Floating: The Details

Before we start digging into details of floating, it’s important to establish the concept of a containing block. A floated element’s containing block is the nearest block-level ancestor element. Therefore, in the following markup, the floated element’s containing block is the paragraph element that contains it:





This is paragraph text, but you knew that. Within the content of this

paragraph is an image that's been floated. <img src="testy.gif"

style="float: right;"> The containing block for the floated image is

the paragraph.


We’ll return to the concept of containing blocks when we discuss positioning later in this chapter.

Furthermore, a floated element generates a block box, regardless of the kind of element it is. Thus, if you float a link, even though the element is inline and would ordinarily generate an inline box, it generates a block box when floated. It will be laid out and act as if it was, for example, a div. This is not unlike declaring display: block for the floated element, although it is not necessary to do so.

A series of specific rules govern the placement of a floated element, so let’s cover those before digging into applied behavior. These rules are vaguely similar to those that govern the evaluation of margins and widths and have the same initial appearance of common sense. They are as follows:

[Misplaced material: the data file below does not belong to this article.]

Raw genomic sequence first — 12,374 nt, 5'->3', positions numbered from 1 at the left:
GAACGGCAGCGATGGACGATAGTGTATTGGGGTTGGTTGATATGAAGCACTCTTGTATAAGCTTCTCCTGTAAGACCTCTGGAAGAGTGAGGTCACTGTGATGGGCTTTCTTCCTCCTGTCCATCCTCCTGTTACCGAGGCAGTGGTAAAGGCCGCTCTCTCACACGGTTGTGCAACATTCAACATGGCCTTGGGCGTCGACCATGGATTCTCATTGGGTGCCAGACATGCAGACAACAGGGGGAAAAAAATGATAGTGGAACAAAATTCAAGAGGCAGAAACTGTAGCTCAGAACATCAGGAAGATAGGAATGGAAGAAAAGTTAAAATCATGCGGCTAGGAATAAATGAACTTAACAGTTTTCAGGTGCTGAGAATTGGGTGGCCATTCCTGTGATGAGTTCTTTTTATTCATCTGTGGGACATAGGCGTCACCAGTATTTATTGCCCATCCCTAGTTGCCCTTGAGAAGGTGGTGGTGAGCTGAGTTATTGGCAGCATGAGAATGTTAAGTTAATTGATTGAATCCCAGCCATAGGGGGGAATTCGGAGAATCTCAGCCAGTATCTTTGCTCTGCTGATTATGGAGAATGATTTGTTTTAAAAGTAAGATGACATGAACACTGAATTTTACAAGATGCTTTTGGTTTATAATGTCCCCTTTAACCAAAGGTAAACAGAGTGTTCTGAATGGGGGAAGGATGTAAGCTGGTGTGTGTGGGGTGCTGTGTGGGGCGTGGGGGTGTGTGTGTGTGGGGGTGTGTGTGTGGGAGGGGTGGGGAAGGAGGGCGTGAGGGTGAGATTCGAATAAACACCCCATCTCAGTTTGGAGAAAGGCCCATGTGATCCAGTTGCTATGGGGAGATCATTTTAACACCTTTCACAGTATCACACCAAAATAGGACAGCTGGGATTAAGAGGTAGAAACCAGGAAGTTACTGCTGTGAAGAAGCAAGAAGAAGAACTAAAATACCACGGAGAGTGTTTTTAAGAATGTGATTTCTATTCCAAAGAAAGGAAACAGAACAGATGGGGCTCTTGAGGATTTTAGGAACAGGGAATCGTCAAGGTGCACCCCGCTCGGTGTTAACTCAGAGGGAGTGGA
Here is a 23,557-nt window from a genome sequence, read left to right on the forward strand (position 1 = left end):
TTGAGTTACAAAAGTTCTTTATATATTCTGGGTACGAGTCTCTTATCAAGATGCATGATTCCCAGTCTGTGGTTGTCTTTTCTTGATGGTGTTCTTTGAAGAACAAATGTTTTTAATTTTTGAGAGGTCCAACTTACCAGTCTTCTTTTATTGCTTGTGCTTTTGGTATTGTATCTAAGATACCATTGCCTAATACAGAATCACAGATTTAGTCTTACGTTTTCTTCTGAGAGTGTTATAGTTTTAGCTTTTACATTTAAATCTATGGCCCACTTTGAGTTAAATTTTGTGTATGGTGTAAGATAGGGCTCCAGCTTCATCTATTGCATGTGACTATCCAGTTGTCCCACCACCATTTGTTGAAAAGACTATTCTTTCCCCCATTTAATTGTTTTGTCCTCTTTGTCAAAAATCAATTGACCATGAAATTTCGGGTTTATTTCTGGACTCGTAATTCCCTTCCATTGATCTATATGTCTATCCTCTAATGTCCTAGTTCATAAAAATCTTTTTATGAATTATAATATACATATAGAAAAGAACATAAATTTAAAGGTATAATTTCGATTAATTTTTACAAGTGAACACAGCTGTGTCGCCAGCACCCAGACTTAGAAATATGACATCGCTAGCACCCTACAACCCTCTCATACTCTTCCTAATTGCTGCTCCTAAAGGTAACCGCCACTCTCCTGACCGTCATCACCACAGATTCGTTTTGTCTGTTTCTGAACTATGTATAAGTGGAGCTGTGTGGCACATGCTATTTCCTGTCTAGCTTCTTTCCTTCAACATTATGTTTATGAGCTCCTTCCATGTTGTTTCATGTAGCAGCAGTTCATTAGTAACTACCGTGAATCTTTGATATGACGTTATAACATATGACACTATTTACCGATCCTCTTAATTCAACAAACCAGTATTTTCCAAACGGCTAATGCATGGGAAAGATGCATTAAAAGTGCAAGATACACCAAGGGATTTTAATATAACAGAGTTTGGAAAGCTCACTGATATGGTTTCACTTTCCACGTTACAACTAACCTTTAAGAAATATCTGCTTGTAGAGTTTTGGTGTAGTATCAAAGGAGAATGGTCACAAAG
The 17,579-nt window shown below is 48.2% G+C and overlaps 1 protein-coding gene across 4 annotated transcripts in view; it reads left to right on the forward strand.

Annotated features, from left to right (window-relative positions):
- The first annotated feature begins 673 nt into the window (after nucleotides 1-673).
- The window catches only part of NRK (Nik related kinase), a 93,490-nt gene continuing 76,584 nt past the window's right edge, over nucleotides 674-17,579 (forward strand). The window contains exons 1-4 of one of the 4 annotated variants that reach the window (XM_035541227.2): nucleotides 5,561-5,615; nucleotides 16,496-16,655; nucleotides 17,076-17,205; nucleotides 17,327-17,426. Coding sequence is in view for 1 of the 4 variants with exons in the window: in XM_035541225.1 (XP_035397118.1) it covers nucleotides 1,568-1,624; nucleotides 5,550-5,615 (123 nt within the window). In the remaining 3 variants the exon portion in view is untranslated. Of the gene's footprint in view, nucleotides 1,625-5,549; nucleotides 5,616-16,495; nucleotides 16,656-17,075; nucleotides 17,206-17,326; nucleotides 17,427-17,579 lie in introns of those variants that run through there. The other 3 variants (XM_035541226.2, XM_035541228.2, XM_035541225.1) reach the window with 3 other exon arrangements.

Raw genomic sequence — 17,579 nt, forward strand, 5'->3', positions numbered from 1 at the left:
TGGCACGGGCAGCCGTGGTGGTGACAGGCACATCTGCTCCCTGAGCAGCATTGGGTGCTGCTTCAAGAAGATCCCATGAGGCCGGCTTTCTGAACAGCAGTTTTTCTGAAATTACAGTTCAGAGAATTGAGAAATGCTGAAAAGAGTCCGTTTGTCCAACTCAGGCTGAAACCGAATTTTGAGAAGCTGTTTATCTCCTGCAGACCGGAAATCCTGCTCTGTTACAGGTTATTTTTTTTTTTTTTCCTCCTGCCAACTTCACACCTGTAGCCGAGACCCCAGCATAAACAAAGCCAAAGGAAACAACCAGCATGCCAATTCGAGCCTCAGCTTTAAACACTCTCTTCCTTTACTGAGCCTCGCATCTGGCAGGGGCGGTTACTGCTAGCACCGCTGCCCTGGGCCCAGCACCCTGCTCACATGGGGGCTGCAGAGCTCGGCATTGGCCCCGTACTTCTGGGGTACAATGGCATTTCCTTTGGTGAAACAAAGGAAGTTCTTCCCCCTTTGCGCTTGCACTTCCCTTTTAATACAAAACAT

1. The left (or right) outer edge of a floated element may not be to the left (or right) of the inner edge of its containing block.

This is straightforward enough. The outer-left edge of a left-floated element can only go as far left as the inner-left edge of its containing block. Similarly, the furthest right a right-floated element may go is its containing block’s inner-right edge, as shown in Figure 3-5. (In this and subsequent figures, the circled numbers show the position where the markup element actually appears in relation to the source, and the numbered boxes show the position and size of the floated visible element.)

2. The left, outer edge of a floated element must be to the right of the right, outer edge of a left-floating element that occurs earlier in the document source, unless the top of the later element is below the bottom of the earlier element. Similarly, the right, outer edge of a floated element must be to the left of the left, outer edge of a right-floating element that comes earlier in the document source, unless the top of the later element is below the bottom of the earlier element.